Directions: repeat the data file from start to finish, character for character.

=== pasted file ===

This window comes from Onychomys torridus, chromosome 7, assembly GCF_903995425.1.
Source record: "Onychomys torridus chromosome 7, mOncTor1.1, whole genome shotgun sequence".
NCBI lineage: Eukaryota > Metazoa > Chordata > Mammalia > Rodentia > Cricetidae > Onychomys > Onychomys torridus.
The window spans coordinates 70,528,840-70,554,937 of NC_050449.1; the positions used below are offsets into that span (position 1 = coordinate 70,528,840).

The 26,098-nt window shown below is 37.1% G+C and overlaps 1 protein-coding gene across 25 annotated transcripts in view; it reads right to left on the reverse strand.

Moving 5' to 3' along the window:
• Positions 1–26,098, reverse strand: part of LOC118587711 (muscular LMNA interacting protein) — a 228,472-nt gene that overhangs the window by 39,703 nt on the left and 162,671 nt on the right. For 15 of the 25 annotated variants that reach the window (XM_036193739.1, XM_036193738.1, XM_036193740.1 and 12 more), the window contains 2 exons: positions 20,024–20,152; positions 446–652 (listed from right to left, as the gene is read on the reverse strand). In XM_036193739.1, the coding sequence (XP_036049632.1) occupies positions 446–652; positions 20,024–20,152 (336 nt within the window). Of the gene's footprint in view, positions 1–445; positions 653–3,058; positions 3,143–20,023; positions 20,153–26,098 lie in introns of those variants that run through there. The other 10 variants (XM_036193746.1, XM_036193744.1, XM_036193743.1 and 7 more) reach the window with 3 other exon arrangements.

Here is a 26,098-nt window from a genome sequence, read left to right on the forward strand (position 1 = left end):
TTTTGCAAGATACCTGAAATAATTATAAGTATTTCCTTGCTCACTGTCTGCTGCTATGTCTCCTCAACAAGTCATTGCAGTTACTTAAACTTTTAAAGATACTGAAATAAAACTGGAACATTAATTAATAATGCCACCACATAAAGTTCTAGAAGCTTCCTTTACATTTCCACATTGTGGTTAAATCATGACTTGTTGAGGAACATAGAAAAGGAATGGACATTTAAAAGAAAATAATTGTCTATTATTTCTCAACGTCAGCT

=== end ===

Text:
This window comes from Onychomys torridus, chromosome 7, assembly GCF_903995425.1.
Source record: "Onychomys torridus chromosome 7, mOncTor1.1, whole genome shotgun sequence".
NCBI lineage: Eukaryota > Metazoa > Chordata > Mammalia > Rodentia > Cricetidae > Onychomys > Onychomys torridus.
The window spans coordinates 70,528,840-70,554,937 of NC_050449.1; the positions used below are offsets into that span (position 1 = coordinate 70,528,840).

The 26,098-nt window shown below is 37.1% G+C and overlaps 1 protein-coding gene across 25 annotated transcripts in view; it reads right to left on the reverse strand.

Moving 5' to 3' along the window:
• Positions 1–26,098, reverse strand: part of LOC118587711 (muscular LMNA interacting protein) — a 228,472-nt gene that overhangs the window by 39,703 nt on the left and 162,671 nt on the right. For 15 of the 25 annotated variants that reach the window (XM_036193739.1, XM_036193738.1, XM_036193740.1 and 12 more), the window contains 2 exons: positions 20,024–20,152; positions 446–652 (listed from right to left, as the gene is read on the reverse strand). In XM_036193739.1, the coding sequence (XP_036049632.1) occupies positions 446–652; positions 20,024–20,152 (336 nt within the window). Of the gene's footprint in view, positions 1–445; positions 653–3,058; positions 3,143–20,023; positions 20,153–26,098 lie in introns of those variants that run through there. The other 10 variants (XM_036193746.1, XM_036193744.1, XM_036193743.1 and 7 more) reach the window with 3 other exon arrangements.

Here is a 26,098-nt window from a genome sequence, read left to right on the forward strand (position 1 = left end):
TTTTGCAAGATACCTGAAATAATTATAAGTATTTCCTTGCTCACTGTCTGCTGCTATGTCTCCTCAACAAGTCATTGCAGTTACTTAAACTTTTAAAGATACTGAAATAAAACTGGAACATTAATTAATAATGCCACCACATAAAGTTCTAGAAGCTTCCTTTACATTTCCACATTGTGGTTAAATCATGACTTGTTGAGGAACATAGAAAAGGAATGGACATTTAAAAGAAAATAATTGTCTATTATTTCTCAACGTCAGCT